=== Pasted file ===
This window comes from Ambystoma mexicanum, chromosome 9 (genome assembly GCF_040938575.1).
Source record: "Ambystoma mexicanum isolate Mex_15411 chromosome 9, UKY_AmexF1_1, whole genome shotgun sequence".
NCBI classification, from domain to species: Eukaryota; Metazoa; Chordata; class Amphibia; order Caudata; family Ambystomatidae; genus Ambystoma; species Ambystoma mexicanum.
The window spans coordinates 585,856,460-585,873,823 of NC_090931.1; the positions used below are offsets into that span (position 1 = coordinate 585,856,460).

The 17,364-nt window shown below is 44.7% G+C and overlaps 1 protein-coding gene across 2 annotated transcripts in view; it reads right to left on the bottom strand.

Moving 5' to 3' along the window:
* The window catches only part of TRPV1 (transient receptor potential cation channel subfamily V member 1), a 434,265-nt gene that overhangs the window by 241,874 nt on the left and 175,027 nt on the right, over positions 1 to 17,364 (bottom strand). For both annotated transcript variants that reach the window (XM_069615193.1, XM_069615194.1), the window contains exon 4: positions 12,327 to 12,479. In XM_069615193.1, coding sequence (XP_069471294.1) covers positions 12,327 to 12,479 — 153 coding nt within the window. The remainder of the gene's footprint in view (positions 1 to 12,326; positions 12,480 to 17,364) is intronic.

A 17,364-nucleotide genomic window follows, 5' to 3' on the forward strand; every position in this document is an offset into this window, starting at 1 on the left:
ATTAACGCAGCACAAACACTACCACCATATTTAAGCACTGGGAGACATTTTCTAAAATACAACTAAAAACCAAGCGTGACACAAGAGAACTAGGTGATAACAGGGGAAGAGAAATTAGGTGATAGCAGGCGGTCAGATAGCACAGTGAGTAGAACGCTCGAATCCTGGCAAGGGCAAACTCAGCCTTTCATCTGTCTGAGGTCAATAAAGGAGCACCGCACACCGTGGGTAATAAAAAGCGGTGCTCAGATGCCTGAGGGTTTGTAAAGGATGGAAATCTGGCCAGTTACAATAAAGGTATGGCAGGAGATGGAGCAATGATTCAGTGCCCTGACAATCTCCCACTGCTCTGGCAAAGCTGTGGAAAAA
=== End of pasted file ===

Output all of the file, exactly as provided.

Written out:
This window comes from Ambystoma mexicanum, chromosome 9 (genome assembly GCF_040938575.1).
Source record: "Ambystoma mexicanum isolate Mex_15411 chromosome 9, UKY_AmexF1_1, whole genome shotgun sequence".
NCBI classification, from domain to species: Eukaryota; Metazoa; Chordata; class Amphibia; order Caudata; family Ambystomatidae; genus Ambystoma; species Ambystoma mexicanum.
The window spans coordinates 585,856,460-585,873,823 of NC_090931.1; the positions used below are offsets into that span (position 1 = coordinate 585,856,460).

The 17,364-nt window shown below is 44.7% G+C and overlaps 1 protein-coding gene across 2 annotated transcripts in view; it reads right to left on the bottom strand.

Moving 5' to 3' along the window:
* The window catches only part of TRPV1 (transient receptor potential cation channel subfamily V member 1), a 434,265-nt gene that overhangs the window by 241,874 nt on the left and 175,027 nt on the right, over positions 1 to 17,364 (bottom strand). For both annotated transcript variants that reach the window (XM_069615193.1, XM_069615194.1), the window contains exon 4: positions 12,327 to 12,479. In XM_069615193.1, coding sequence (XP_069471294.1) covers positions 12,327 to 12,479 — 153 coding nt within the window. The remainder of the gene's footprint in view (positions 1 to 12,326; positions 12,480 to 17,364) is intronic.

A 17,364-nucleotide genomic window follows, 5' to 3' on the forward strand; every position in this document is an offset into this window, starting at 1 on the left:
ATTAACGCAGCACAAACACTACCACCATATTTAAGCACTGGGAGACATTTTCTAAAATACAACTAAAAACCAAGCGTGACACAAGAGAACTAGGTGATAACAGGGGAAGAGAAATTAGGTGATAGCAGGCGGTCAGATAGCACAGTGAGTAGAACGCTCGAATCCTGGCAAGGGCAAACTCAGCCTTTCATCTGTCTGAGGTCAATAAAGGAGCACCGCACACCGTGGGTAATAAAAAGCGGTGCTCAGATGCCTGAGGGTTTGTAAAGGATGGAAATCTGGCCAGTTACAATAAAGGTATGGCAGGAGATGGAGCAATGATTCAGTGCCCTGACAATCTCCCACTGCTCTGGCAAAGCTGTGGAAAAA